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Book A.
Introduction

Book B.
7150 Requirements Guidance

Book C.
Topics

Tools,
References, & Terms

SPAN
(NASA Only)

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SWE-105 - Software Maintenance Plan
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1. Requirements

5.1.4.1 The Software Maintenance Plan shall include: [SWE-105]
a. Plan information for the following activities:
    (1) Maintenance process implementation.
    (2) Problem and modification analysis.
    (3) Modification implementation.
    (4) Maintenance review/acceptance.
    (5) Migration.
    (6) Software Retirement.
    (7) Software Assurance.
    (8) Software Risk Assessment for all changes made during maintenance and operations.
b. Specific standards, methods, tools, actions, procedures, and responsibilities associated with the maintenance process.  In addition, the following elements are included:
    (1) Development and tracking of required upgrade intervals, including implementation plan.
    (2) Approach for the scheduling, implementation, and tracking of software upgrades.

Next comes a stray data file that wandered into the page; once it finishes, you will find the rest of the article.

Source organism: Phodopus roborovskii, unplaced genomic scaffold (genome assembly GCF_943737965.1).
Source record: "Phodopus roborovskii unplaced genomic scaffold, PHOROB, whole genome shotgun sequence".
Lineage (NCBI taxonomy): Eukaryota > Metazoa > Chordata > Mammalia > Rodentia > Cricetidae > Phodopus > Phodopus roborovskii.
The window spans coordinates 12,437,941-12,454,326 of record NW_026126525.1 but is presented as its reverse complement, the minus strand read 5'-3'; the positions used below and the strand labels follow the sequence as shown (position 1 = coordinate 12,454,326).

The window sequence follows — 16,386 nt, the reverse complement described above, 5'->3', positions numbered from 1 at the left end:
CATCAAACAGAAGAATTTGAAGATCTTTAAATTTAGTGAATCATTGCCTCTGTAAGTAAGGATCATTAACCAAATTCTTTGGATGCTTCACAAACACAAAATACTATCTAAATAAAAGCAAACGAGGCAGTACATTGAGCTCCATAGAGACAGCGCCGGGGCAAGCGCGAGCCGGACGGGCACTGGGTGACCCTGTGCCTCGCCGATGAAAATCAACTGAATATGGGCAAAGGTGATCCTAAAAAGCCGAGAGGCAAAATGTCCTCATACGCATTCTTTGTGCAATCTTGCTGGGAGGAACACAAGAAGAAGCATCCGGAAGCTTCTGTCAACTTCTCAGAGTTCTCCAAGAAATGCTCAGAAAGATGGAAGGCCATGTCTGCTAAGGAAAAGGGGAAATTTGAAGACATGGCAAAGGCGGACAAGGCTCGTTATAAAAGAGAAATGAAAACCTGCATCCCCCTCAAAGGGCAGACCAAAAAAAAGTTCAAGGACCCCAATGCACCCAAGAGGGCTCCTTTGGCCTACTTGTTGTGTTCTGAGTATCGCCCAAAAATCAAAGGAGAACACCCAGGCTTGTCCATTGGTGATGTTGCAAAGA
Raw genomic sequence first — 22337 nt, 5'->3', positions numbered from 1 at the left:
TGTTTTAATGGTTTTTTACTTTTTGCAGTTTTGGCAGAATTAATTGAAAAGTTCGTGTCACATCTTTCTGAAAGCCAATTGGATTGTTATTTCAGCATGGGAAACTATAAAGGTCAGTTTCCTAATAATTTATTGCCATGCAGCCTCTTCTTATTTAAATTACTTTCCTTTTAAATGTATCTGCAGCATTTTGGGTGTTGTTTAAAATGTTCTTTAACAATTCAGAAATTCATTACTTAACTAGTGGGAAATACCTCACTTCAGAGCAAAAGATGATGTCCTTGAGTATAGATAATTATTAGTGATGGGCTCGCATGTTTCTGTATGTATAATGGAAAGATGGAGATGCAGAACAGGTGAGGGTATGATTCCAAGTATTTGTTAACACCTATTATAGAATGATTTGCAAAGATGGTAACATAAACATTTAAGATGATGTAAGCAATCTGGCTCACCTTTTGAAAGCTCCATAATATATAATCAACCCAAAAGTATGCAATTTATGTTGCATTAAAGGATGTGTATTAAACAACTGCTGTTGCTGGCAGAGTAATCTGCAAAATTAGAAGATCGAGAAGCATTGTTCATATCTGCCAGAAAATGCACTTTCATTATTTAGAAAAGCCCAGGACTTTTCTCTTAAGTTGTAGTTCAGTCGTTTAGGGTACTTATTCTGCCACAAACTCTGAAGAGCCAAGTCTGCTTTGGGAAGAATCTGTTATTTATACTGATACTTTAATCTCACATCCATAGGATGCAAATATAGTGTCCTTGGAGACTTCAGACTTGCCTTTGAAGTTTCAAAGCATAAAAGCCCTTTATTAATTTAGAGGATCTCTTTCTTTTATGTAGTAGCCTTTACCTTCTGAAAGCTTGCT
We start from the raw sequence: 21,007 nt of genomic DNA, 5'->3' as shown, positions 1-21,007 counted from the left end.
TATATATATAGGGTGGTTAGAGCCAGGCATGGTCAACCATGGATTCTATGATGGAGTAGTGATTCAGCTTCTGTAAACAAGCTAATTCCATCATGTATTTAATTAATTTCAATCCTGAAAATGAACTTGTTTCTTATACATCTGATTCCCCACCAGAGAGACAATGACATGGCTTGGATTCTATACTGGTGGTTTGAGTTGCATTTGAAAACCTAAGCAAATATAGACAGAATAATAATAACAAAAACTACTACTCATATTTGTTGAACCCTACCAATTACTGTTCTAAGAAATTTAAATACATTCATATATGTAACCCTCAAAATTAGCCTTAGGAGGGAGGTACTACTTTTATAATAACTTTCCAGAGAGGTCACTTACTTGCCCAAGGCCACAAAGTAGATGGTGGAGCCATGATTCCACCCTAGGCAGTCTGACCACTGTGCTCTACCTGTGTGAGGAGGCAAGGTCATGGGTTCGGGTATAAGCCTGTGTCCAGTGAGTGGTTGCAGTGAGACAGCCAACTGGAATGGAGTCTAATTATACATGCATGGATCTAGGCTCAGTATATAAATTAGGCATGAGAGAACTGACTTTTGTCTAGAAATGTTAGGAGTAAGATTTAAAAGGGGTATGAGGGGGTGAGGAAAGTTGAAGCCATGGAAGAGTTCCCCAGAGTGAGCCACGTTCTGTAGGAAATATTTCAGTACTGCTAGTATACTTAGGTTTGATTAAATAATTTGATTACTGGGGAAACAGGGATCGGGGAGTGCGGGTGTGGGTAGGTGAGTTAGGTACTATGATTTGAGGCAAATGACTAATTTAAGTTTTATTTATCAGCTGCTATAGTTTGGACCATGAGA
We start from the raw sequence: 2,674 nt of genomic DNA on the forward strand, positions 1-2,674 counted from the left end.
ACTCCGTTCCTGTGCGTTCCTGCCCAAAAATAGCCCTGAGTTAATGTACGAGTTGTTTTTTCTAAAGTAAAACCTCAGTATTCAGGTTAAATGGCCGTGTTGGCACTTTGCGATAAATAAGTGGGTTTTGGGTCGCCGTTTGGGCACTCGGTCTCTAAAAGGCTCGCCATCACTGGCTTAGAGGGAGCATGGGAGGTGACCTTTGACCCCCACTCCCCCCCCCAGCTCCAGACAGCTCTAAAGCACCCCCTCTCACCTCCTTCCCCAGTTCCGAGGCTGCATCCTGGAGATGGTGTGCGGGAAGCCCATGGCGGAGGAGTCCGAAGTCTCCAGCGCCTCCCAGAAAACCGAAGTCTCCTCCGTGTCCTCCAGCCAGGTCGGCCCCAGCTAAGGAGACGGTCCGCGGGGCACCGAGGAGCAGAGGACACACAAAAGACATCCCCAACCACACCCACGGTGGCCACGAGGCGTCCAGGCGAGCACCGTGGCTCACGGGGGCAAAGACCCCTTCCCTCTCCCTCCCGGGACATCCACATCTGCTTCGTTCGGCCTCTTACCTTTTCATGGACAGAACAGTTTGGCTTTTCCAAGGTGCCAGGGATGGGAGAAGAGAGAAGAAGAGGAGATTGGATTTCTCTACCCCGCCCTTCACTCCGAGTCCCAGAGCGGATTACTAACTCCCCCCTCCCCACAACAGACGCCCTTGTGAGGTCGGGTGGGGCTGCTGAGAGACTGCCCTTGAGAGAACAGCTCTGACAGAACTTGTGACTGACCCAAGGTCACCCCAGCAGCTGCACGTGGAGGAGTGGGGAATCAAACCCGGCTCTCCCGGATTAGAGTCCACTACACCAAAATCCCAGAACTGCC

(3) Equipment and laboratories required for software verification and implementation.
    (4) Updates to documentation for modified software components.
    (5) Licensing agreements for software components.
    (6) Plan for and tracking of operational backup software (e.g., backup flight software, backup to the primary operational software).
    (7) Approach for the implementation of modifications to operational software (e.g., testing of software in development laboratory prior to operational use).
    (8) Approach for software delivery process, including distribution to facilities and users of the software products and installation of the software in the target environment (including, but not limited to, spacecraft, simulators, Mission Control Center, and ground operations facilities).
    (9) Approach for providing NASA access to the software version description data (e.g., revision number, licensing agreement).

1.1 Notes">1.1 Notes

NPR 7150.2 does not include any notes for this requirement.

1.2 Applicability Across Classes

Class B and Class B Safety Critical are labeled with "P(Center)+SO".  This means that this requirement applies to the safety-critical aspects of the software and that an approved Center-defined process which meets a non-empty subset of the full requirement can be used to achieve this requirement.

Classes C thru E and Safety Critical are labeled with "SO".  This means that this requirement applies to the safety-critical aspects of the software.

Class G is labeled with "P(Center)".  This means that an approved Center-defined process which meets a non-empty subset of the full requirement can be used to achieve this requirement.

Class

  A_SC 

A_NSC

  B_SC 

B_NSC

  C_SC 

C_NSC